I’ve been away for a while. And by away, I don’t mean from this space. I mean from life as I knew it.
I’ve been thinking long and hard about how to say this. But sometimes you just have to spit it out: I had cancer. Breast cancer.
Cancer is a diagnosis one in three US women will face in their lifetimes. One in eight will have breast cancer. And yet the shock of hearing it applied to me was as sudden and frightening as you might expect.
My tumor was found by mammography in mid-summer; my surgery and radiation treatment stretched from August through October. I didn’t have chemo, didn’t lose my hair, so I kept my illness hidden as best I could from everyone except a close circle of friends and the people in my office.
Protecting the news of my diagnosis gave me the space and time I needed to work through my illness. Within a few weeks, I came out to a small circle of friends because I knew, with every fiber of my being, they’d be my lifeline to sanity and healing. I came out to my office because one of my colleagues, who is two levels removed from my supervision, was diagnosed with breast cancer a few weeks before me and told her manager she was afraid of losing her job as a result.
I have responsibility for some 50 people in my organization and hearing of her worry broke my heart – even as I understood her inclination. I decided my highest obligation as a senior leader in our organization was to approach my illness with a sense of poise and equanimity – to be a role model for a professional who encounters an unexpected and potentially difficult illness with grace and grit. More importantly, I felt it crucial to demonstrate it’s okay to bring our “less than” selves to work. In an email to our division announcing my illness, I wrote: We are all fully human, and that means we sometimes get sick, have messy lives, and find ourselves in situations that don’t square with the professional personas we work so hard to cultivate. If ever you have worried about bringing your fully human self to work, know that I understand. And that it’s okay to be fully human on our team.
Still, I wasn’t prepared to share my news with every single person in my orbit, including the hundreds who work at my university. And the many uncertainties of cancer combined with the potentially vast reach of social media meant I stayed quiet in that realm, too, even though it limited my support network.
I’ve watched with interest as others I know confront their illnesses online. I knew I’d feel an obligation to respond to all those offering comfort and, frankly, I just didn’t feel up to it. From the moment a nurse called to say my biopsy was positive for Invasive Ductal Carcinoma, I felt overwhelmed. The idea of wading through well-meaning and earnest expressions of support and advice from all quarters felt like it might shatter my ever-fragile composure in ways that wouldn’t serve my healing and recovery, so I mostly kept quiet. I’m okay with my choice, even as I share now. One thing I’ve learned is that every cancer journey is unique and we have to do what feels right for us in a particular space and time. There is no template for dealing with cancer and that’s okay. It’s “normal” to feel your way through it and change your mind a lot.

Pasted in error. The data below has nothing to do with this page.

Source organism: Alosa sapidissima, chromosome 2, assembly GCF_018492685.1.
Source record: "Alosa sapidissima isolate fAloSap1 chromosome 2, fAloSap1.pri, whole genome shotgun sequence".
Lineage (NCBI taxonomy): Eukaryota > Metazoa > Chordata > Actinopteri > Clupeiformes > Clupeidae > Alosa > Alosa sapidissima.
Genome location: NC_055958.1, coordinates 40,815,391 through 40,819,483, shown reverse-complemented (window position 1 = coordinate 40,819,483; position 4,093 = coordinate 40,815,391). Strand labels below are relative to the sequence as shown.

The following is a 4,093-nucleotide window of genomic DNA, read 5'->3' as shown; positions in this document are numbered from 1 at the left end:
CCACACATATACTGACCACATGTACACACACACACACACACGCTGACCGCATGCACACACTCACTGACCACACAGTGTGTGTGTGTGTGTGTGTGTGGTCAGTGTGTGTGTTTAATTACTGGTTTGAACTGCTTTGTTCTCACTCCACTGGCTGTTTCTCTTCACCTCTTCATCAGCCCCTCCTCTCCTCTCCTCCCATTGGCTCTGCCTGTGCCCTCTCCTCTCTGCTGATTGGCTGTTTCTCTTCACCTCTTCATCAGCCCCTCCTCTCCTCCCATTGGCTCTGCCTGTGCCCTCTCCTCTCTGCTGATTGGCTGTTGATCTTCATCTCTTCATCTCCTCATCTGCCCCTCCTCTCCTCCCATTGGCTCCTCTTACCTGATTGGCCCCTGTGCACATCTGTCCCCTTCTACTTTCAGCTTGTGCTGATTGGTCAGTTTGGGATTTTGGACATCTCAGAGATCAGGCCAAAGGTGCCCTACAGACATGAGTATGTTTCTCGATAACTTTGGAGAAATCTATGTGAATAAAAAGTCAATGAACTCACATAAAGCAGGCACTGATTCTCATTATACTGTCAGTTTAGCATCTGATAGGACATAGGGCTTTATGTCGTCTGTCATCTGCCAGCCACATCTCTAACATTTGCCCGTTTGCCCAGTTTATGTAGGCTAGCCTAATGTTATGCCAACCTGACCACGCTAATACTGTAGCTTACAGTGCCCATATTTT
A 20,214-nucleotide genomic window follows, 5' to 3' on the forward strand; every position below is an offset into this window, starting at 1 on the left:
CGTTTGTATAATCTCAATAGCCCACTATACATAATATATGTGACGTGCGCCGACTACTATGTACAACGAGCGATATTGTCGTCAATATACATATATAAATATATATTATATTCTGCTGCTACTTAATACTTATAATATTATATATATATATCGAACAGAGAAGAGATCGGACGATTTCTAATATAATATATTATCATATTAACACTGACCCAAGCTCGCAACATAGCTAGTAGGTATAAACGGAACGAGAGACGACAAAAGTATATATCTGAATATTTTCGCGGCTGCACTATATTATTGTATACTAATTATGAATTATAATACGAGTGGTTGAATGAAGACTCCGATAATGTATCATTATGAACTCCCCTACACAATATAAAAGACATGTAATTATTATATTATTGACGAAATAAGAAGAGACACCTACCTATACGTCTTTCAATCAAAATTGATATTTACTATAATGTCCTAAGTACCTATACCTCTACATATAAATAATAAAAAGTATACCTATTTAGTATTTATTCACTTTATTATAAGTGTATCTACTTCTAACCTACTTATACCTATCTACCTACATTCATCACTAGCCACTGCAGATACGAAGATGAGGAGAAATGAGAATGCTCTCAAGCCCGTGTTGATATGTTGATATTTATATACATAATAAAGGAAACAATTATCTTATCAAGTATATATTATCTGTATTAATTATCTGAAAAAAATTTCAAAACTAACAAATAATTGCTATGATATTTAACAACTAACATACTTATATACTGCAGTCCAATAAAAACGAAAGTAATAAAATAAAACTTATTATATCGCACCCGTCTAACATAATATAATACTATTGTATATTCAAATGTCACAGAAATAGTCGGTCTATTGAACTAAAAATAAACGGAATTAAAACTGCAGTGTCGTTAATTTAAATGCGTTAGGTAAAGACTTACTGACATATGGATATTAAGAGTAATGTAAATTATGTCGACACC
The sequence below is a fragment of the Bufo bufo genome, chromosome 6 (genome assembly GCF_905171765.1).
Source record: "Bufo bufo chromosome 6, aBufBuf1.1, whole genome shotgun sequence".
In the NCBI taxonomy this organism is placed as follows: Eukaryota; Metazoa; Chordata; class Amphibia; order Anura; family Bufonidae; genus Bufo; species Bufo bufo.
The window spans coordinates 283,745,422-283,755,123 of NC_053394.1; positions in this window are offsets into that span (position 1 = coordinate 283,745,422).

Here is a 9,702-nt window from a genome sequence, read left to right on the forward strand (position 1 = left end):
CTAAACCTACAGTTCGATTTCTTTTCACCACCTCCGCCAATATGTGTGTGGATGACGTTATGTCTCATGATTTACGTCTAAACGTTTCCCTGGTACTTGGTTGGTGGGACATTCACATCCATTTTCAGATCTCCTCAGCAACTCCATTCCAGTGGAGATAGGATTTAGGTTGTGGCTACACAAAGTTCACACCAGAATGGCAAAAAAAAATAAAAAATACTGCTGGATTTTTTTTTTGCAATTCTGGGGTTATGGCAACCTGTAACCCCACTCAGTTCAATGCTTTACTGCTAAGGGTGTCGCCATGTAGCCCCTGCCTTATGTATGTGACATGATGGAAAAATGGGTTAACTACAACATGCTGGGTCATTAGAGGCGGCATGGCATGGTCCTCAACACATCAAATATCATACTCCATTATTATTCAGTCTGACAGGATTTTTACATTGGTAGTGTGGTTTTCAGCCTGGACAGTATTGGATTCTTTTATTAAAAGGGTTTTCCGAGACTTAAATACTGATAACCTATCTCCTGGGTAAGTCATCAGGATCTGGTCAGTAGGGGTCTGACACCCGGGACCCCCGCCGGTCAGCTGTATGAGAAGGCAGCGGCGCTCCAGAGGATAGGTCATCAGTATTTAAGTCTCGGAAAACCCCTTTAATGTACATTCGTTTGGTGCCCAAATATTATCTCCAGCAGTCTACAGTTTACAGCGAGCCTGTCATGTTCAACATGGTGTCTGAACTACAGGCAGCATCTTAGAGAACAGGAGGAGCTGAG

As a result of my life-altering experience with breast cancer, I have gained new insights – about life, about the bounds of love and friendship, about dealing with a grave illness, about what’s important in this world. I’ve also reflected on and distilled my values and beliefs in ways I couldn’t have imagined without the time-stopping, life-and-death urgency of cancer.
So, here are my “Top 10 Insights,” (with a Bonus!) from the mundane to the existential, for both the ill and those who love them. If you have experience with cancer and have something to add, I’d love to hear from you. Leave me a comment.
For those who care about someone with cancer –
1. Don’t tell cancer stories.
When someone tells you they have cancer, don’t tell them your cancer story, or your aunt’s, or your neighbor’s or anyone else’s for that matter, not even if the person was cured quickly and lived another 50 years, and especially not if the person is near death or has died. Simply say “I’m so sorry to hear that” and then listen.
I know you mean well, but a person with cancer simply can’t absorb in the moment whatever helpful information you think you’re sharing. If you only knew how hard it is to muster up the courage to say the words “I have cancer,” you would understand why a friendly ear and possibly a hug are all we need at that moment.
If you must say something, say “I’m here to listen. Tell me how you are feeling.” And “I love you” or “I treasure you” are always welcome expressions. Feel free to say them often.